French specialist of women’s rights, specialist in Feminist Theory, writer and lecturer.

Dr Monteil is a French feminist and a writer. She received her PhD from Nice university in 1984 and wrote her dissertation on the work of Simone de Beauvoir entitled L’Engagement féministe de Simone de Beauvoir dans son oeuvre et dans sa vie (“The Feminist Engagement of Simone de Beauvoir in her life and her writings”) which includes interviews with Simone de Beauvoir and her sister Hélène de Beauvoir.

During the student uprising of 1968, Monteil met the French philosopher Jean-Paul Sartre (see links) and remained in contact with him until his death in 1980. In 1970 she was one of the first members of the French feminist movement and through her work in the Women’s movement she met Simone de Beauvoir. This was the beginning of a close friendship which lasted until her death in 1986. At 20 Monteil was the youngest member of the Movement and Beauvoir was 62 – a 42 year age difference- but they became friends immediately and together took part in many actions which played a role in changing the attitudes and laws of French society towards women and led to the repeal of repressive laws and to the passage of legislation regarding women’s right to abortion, equal employment opportunity, reform on laws on rape, incest and domestic violence, the recognition of the rights of unwed mothers and battered women, among many others.

Details of these events are included in Monteil’s biography of Sartre and Beauvoir, Les Amants de la Liberté, l’aventure de Jean-Paul Sartre et de Simone de Beauvoir dans le siècle (« Lovers of Liberty: Jean-Paul Sartre and Simone de Beauvoir, a Twentieth-Century Adventure ») Editions 1, 1999. (This book has been translated into numerous languages and is also available in French in paperback).

An international youth

Dr Monteil was born to a family of scientists. Her mother, Dr Josiane Serre, faced severe difficulties in becoming a chemist after World War II, because the scientific world was reluctant to accept women in research positions and academia. She persevered however and because of her determination, was a great inspiration to her daughter.

Claudine Monteil’s mother, Dr Josiane SerreWhen she was pregnant with her daughter, Dr Serre read Simone de Beauvoir’s germinal feminist text The Second Sex, which had just came out in France and created a huge scandal because of Beauvoir’s fierce denunciation of sexism and of the second class status of women. This book provided the foundation of modern feminism.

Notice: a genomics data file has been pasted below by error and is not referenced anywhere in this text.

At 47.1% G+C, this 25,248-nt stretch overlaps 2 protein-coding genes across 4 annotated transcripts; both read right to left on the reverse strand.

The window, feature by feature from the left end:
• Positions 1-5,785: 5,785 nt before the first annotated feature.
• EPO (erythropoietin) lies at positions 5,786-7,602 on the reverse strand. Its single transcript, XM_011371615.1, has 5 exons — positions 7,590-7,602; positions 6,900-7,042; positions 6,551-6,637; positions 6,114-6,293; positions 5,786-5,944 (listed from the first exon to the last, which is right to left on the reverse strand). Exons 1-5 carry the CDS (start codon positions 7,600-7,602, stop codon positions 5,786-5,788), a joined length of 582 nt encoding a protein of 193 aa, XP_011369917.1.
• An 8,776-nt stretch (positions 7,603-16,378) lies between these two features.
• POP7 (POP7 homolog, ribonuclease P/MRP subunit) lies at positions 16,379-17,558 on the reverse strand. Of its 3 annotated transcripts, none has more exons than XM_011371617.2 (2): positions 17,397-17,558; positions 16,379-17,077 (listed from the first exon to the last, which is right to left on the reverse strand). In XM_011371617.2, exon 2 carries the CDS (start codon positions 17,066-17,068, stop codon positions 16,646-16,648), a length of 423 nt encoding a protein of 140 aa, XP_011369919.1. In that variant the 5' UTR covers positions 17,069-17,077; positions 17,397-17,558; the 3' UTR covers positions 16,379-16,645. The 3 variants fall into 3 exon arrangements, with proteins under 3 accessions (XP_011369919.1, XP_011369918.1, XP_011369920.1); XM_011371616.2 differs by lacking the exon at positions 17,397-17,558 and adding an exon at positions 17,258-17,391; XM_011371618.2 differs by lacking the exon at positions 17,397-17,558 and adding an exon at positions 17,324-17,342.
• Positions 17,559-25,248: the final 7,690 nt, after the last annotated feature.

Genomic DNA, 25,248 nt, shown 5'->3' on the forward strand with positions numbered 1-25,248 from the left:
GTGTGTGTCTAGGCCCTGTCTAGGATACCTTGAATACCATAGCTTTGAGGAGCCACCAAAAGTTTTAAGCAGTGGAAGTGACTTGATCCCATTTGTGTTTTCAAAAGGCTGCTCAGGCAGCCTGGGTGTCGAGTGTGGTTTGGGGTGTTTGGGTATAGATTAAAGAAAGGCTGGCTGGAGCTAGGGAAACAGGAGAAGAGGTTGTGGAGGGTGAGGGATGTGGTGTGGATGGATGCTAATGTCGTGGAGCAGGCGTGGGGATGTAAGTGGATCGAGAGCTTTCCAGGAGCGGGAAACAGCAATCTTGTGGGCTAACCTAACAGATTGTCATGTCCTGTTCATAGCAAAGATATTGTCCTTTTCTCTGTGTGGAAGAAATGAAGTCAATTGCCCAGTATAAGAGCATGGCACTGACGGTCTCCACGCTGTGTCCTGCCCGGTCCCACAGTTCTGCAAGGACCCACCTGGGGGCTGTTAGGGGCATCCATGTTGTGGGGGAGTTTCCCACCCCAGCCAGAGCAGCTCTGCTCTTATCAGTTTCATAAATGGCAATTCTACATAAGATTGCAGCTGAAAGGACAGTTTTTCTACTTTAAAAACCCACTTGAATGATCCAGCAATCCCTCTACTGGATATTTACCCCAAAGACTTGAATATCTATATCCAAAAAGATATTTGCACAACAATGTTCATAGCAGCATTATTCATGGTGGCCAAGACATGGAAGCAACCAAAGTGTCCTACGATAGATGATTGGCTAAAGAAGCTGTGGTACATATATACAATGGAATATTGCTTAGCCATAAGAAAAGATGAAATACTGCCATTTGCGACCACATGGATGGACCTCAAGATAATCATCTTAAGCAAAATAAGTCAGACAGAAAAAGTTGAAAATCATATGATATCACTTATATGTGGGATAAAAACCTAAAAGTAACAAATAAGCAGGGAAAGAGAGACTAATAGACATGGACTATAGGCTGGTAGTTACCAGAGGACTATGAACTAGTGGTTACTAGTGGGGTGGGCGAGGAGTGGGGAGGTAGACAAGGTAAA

Dr Serre pursued a career as an academic and eventually became director of the Ecole Normale Superieure de Jeunes Filles de Sèvres in France (a position equivalent to the presidency of Radcliffe or another of the Seven Sisters colleges in the United States).

Monteil’s mother used this opportunity to encourage the French government to open some high positions typically reserved to men to women. During the course of her career some of her students managed to get very good jobs in both the corporate and political worlds.

Monteil had the opportunity to travel a lot with her parents in her youth and to learn English when she was very young. When her family was not in Paris, they lived in Princeton, New Jersey, where her father, the French mathematician Dr Jean-Pierre Serre, Fields medal and Abel prize, visited the Institute for Advanced Study. At school in Princeton in the nineteen-sixties, one of Monteil’s most indelible memories of those years was her friendship with an African-American girl. She was her only friend and they both had to face racist harassment from other children for this friendship ( This story is related in her first memoir, Simone de Beauvoir, le Mouvement des Femmes, Mémoires d’une Jeune Fille Rebelle (“Simone de Beauvoir and the Feminist Movement, Memoirs of a Rebellious Daughter”) Montréal, Editions Alain StankéParis, Editions du Rocher. Monteil learned first-hand what prejudice and racism meant and this personal experience prompted her to work against racism and prejudice ever since. Monteil later enjoyed a junior year abroad at Haverford College in Pennsylvania, the first year it was open to women.

Because of her family’s numerous trips and meetings with scientists from around the world at home, she became interested in life and politics in other countries at a very young age. She took Russian classes in high school and attended summer schools in Moscow, St. Petersburg (Leningrad), Kiev and Sotchi. She then became fluent in Russian. It was quite an experience as a teenager to live in three different countries at a time of high tension during the Cold War. This allowed her to personally compare these very different cultures, and observe their strengths and weaknesses. She learned, for instance, that Simone de Beauvoir’s books, especially The Second Sex, which made her so famous, were forbidden in the Soviet Union, since the Communist regime considered it as a book for upper class women. The Russian leaders believed that lower class women were already liberated by Communism and did not need to read it.


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